Pop-up camouflage blinds work great to hide you, and especially to cover your moves as you draw your bow. But more times than not, no matter how well you hide the tent and brush it in with sticks and vegetation, deer will see it and shy from it. This is especially true if you try to pop up a blind a week or 2 before you plan to hunt a spot.
Does seem to be more blind-shy than bucks. But when an old doe sees you blind, smells a rat, and starts stamping and blowing before flagging off, any bucks nearby become wired and alerted to something in the area just ain’t right. They’ll vacate the area or at least skirt it, dooming your strategy.
That’s why I often to leave the tent blind at home and take my chances bowhunting from a natural brush blind. Killing a mature whitetail buck with a bow from a ground hide is the ultimate challenge, and the ultimate accomplishment if you can pull it off. Here’s how.
- Set up downwind or crosswind of where you expect to see deer.
- Do not set up where deer will walk straight toward you through the woods. If an old doe looks up and catches you move or sees you as a strange blob that wasn’t there yesterday, she’ll either spook outright and blow up, or back off and skirt you. Any buck behind her will do the same.
- Rather, set up near a trail or in a funnel where deer will walk perpendicular to your blind, or quartering slightly away from it. Less chance an animal will bust you, and you’ll have a better broadside shot.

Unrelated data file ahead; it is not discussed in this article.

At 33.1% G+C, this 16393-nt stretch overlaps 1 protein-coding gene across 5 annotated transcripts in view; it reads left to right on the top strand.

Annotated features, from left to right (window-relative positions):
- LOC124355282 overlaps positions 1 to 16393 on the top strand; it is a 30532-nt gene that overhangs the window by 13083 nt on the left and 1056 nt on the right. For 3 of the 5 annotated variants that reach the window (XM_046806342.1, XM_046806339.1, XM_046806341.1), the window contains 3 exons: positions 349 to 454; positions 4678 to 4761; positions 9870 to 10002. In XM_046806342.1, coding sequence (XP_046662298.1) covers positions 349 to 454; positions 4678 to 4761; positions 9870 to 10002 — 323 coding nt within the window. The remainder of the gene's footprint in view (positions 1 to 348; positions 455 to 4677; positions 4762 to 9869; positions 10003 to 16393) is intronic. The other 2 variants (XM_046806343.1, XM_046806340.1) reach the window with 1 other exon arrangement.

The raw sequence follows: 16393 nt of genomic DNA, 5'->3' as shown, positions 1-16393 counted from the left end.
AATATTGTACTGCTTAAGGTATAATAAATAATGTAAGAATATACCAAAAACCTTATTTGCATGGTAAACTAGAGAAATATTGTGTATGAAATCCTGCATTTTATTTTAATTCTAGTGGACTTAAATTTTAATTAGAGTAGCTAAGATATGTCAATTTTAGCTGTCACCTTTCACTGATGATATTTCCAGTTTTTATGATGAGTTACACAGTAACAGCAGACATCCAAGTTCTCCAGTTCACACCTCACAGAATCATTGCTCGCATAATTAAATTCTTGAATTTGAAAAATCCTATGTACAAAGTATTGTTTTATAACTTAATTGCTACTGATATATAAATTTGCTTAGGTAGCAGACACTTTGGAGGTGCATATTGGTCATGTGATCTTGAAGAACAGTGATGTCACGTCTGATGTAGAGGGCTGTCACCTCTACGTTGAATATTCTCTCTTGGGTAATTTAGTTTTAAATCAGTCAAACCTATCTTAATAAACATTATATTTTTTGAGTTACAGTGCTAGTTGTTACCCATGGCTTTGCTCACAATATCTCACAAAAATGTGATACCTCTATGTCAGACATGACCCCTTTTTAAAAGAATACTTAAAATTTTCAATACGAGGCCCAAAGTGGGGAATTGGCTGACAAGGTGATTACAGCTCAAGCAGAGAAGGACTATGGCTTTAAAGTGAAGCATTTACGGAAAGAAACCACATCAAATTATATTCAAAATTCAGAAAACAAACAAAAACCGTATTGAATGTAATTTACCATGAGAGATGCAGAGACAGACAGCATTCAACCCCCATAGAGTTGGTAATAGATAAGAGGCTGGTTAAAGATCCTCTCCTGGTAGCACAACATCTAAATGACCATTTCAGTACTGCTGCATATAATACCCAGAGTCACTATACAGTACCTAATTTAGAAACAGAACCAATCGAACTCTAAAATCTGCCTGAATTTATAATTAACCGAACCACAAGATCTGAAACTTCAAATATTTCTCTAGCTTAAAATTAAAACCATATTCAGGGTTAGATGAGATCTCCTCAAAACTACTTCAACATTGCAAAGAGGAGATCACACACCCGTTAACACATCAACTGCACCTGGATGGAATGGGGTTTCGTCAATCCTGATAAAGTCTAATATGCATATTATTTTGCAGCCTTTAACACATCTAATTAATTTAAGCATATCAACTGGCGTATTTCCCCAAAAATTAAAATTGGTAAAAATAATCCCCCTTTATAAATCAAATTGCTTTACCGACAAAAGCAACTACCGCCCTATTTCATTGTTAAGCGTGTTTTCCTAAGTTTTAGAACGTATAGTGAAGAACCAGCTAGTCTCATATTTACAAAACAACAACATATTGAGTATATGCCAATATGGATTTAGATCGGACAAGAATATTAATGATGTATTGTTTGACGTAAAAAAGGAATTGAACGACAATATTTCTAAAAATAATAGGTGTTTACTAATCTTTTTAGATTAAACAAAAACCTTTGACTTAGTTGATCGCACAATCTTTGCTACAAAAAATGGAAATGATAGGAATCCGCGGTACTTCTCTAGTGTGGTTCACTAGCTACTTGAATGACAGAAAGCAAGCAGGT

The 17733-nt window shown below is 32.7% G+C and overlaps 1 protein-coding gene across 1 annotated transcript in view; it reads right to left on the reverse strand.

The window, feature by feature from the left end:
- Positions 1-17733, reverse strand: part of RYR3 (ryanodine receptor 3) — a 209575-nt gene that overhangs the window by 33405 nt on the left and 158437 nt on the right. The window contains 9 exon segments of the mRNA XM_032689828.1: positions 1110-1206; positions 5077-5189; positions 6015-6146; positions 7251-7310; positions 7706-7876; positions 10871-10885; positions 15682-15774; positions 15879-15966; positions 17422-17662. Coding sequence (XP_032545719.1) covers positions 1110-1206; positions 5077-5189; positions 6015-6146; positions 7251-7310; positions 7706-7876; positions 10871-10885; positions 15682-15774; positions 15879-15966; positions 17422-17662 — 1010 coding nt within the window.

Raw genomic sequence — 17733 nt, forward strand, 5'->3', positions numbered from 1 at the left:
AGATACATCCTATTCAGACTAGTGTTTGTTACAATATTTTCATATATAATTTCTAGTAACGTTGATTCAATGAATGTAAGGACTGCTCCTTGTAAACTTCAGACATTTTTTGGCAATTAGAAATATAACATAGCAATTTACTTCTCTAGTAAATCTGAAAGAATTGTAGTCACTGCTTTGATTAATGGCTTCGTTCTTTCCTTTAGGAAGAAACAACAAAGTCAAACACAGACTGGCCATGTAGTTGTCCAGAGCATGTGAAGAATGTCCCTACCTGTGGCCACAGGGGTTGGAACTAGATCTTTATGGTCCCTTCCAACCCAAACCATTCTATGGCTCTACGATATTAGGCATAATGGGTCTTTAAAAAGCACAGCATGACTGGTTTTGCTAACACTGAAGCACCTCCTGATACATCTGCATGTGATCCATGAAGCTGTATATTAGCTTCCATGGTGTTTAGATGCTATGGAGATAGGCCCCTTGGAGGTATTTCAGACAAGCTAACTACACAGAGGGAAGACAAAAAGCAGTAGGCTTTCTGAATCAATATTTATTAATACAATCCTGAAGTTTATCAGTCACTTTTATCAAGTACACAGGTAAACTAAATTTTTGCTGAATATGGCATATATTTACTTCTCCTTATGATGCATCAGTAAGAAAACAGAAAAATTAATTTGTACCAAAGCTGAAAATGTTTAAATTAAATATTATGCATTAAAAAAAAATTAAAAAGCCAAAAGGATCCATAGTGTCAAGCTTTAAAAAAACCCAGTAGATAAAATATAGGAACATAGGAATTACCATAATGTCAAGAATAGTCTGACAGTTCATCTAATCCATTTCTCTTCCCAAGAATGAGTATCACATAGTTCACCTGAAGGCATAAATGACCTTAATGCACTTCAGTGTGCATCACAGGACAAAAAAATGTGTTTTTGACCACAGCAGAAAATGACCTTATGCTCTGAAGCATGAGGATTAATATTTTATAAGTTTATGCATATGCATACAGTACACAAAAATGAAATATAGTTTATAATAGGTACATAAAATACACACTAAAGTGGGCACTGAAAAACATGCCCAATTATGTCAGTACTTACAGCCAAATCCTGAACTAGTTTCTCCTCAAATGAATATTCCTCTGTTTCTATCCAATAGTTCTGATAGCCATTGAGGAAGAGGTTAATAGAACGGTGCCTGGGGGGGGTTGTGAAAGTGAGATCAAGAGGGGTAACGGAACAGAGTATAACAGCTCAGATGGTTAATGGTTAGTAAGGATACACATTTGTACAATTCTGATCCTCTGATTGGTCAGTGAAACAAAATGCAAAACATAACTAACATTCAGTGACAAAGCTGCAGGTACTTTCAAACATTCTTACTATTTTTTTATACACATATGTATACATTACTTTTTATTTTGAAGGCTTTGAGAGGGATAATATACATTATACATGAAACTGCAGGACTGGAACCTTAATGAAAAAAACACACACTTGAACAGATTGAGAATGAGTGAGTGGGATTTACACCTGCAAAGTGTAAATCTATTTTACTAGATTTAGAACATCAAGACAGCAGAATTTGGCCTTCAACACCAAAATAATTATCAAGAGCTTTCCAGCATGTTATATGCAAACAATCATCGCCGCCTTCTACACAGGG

- Keep your blond small and tight, about 50 inches high and 30 inches wide. You can sit in it on a small stool, or stand with just enough cover.
- Use what natural cover you have to build it: sticks, pine boughs, cedars in CRP, corn stalks, switch-grass around fields…It’s all about looking small and blending in.
- Sometimes I just stand behind a tree about 20 inches wide. I put another wide tree or, better, a copse of several trees 3 or 4 feet behind me for background cover. Regardless of where you set up, good back cover to break your silhouette is a must.
- Build a small screen of sticks and brush to the sides of your body, but again keep it tight and small.
- I like to pack in and sit on a small tripod stool. It gives me a couple feet of elevation to see deer walking through the woods, and that’s huge. You need that extra height and visibility, and it’s easy to draw and shoot from the stool.
- I sit to take a load off until the deer start to move. Then I often stand and remain standing the first or last hour of shooting light. I screw a utility hook or arm-type bow holder in a tree or log close. When I see a buck I lift my bow off the hook with little noise and movement, 2 big keys to success when you’re trying to whack a big deer from ground zero.